Gay Primary Source

Thursday, November 30, 2017

Trudeau's Complete Speech at Parliament

" Mr. Speaker –

One of the greatest choices a person can make in their life is the choice to serve their fellow citizens. Maybe it’s in government, in the military, or in a police force. In whatever capacity one serves, dedicating your life to making Canada – and indeed, the world – a better place is a calling of the highest order.

Now imagine, if you will, being told that the very country you would willingly lay down your life to defend doesn’t want you. Doesn’t accept you. Sees you as defective. Sees you as a threat to our national security.

Not because you can’t do the job, or because you lack patriotism or courage – no, because of who you are as a person, and because of who your sexual partners are.

Now imagine, Mr. Speaker, being subjected to laws, policies, and hiring practices that label you as different – as “less than”.

Imagine having to fight for the basic rights that your peers enjoy, over and over again.

And imagine being criminalized for being who you are.

This is the truth for many of the Canadians present in the Gallery today, and those listening across the country.

This is the devastating story of people who were branded criminals by the government. People who lost their livelihoods, and in some cases, their lives.

These aren’t distant practices of Governments long forgotten. This happened systematically, in Canada, with a timeline more recent than any of us would like to admit.

Mr. Speaker, today we acknowledge an often-overlooked part of Canada’s history. Today, we finally talk about Canada’s role in the systemic oppression, criminalization, and violence against the lesbian, gay, bisexual, transgender, queer, and two-spirit communities.

And it is my hope that in talking about these injustices, vowing to never repeat them, and acting to right these wrongs, we can begin to heal.

Since arriving on these shores, settlers to this land brought with them foreign standards of right and wrong – of acceptable and unacceptable behaviour. Suitable and unsuitable partnerships.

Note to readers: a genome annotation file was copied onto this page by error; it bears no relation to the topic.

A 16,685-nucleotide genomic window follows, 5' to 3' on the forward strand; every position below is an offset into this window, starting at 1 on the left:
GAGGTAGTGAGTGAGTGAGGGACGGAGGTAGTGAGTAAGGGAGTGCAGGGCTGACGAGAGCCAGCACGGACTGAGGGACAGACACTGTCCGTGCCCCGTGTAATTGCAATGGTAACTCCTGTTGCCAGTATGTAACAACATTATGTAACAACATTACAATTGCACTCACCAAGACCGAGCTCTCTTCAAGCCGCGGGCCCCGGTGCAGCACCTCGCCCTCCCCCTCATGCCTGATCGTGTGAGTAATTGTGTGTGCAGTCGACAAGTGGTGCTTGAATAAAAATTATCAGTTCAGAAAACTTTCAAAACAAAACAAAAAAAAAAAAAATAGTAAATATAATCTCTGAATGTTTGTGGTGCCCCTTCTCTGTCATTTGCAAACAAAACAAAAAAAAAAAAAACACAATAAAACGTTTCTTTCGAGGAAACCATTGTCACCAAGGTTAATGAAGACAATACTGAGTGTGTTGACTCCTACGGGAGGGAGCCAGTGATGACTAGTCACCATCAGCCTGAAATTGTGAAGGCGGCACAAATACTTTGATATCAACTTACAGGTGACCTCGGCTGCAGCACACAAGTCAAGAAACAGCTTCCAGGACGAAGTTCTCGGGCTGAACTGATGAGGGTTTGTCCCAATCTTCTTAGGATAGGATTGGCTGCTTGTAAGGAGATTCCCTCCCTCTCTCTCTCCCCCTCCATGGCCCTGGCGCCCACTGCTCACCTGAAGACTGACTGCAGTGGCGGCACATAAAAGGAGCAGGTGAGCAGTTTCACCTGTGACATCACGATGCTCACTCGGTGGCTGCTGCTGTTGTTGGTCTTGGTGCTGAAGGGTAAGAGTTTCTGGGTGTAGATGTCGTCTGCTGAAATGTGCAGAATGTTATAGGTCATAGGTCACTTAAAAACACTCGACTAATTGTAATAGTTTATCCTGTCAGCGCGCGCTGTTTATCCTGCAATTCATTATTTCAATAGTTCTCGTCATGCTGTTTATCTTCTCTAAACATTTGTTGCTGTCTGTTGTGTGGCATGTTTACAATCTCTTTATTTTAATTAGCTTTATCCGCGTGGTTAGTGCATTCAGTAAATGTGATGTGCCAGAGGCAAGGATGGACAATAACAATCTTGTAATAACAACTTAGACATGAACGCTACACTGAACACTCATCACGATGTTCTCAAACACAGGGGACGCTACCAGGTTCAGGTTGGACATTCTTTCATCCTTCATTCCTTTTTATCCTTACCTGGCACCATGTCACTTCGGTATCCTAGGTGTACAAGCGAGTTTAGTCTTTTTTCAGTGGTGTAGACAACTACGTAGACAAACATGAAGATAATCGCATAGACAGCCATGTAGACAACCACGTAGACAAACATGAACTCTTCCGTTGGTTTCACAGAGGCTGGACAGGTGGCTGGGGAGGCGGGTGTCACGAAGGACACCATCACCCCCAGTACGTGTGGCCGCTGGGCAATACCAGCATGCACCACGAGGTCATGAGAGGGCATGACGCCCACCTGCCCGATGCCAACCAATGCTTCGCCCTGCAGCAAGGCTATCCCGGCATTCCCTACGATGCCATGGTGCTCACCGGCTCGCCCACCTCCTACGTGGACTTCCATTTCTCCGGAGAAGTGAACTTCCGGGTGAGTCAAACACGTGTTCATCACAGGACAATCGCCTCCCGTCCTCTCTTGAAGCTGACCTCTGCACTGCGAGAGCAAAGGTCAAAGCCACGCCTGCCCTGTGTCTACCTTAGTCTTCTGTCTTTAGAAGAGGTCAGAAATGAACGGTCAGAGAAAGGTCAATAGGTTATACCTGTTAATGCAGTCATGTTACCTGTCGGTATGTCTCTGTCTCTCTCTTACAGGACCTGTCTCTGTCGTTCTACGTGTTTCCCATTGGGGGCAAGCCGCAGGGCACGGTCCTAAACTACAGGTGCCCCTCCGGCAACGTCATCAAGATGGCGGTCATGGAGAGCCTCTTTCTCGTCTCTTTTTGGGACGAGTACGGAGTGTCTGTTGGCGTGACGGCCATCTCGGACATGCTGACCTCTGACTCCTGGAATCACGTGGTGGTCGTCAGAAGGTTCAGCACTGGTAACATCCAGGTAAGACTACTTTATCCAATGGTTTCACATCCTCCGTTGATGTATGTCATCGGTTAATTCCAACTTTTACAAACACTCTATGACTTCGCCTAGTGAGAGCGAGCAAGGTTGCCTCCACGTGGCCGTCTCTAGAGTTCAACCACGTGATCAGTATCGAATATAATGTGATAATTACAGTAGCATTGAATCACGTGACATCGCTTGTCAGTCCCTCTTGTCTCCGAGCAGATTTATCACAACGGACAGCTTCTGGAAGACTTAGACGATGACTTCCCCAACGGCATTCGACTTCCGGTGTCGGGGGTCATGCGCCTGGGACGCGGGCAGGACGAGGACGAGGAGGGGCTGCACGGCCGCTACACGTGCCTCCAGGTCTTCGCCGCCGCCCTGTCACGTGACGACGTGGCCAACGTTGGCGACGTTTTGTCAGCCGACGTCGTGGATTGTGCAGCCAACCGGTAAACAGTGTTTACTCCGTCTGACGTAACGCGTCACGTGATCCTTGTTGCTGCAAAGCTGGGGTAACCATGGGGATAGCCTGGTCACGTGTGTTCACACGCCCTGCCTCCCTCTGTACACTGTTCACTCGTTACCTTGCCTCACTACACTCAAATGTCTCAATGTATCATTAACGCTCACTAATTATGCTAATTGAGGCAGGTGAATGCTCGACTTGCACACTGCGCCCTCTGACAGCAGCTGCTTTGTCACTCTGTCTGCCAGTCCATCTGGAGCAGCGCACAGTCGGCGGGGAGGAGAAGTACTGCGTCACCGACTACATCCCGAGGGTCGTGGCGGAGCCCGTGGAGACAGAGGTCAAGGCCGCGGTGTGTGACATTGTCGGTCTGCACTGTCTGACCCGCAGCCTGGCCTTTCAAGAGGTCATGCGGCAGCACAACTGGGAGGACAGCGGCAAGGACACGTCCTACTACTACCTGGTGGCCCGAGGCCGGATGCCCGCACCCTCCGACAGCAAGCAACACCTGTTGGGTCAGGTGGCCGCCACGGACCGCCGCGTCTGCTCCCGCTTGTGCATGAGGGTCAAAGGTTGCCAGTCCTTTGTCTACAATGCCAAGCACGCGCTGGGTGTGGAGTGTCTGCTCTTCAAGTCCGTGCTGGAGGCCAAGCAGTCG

They brought rigid gender norms – norms that manifested in homophobia and transphobia. Norms that saw the near-destruction of Indigenous LGBTQ and two-spirit identities. People who were once revered for their identities found themselves shamed for who they were. They were rejected and left vulnerable to violence.

And discrimination against LGBTQ2 communities was quickly codified in criminal offences like “buggery”, “gross indecency”, and bawdy house provisions.

Bathhouses were raided, people were entrapped by police.

Our laws bolstered and emboldened those who wanted to attack non-conforming sexual desire.

Our laws made private and consensual sex between same-sex partners a criminal offence, leading to the unjust arrest, conviction, and imprisonment of Canadians. This criminalization would have lasting impacts for things like employment, volunteering, and travel.

Those arrested and charged were purposefully and vindictively shamed. Their names appeared in newspapers in order to humiliate them, and their families.

Lives were destroyed. And tragically, lives were lost.

And this didn’t end in 1969 with the partial decriminalization of homosexual sex. Up until 1988, a twenty year old gay man who had sex with another man could still be convicted of a crime.

But the imprisonment and criminalization of LGBTQ2 individuals wasn’t the end of it. Other methods of oppression have been rampant throughout our society for generations.

Homophobia during the time of the AIDS crisis generated hysteria and propagated fear of gay men.

Books and magazines were stopped at the border under the guise of obscenity offences and customs regulations – the content of words and images deemed unacceptable.

And LGBTQ2 families have had to fight their own government for the right to benefits, and the freedom to marry, often at great personal cost.

Over our history, laws and policies enacted by the government led to the legitimization of much more than inequality – they legitimized hatred and violence, and brought shame to those targeted.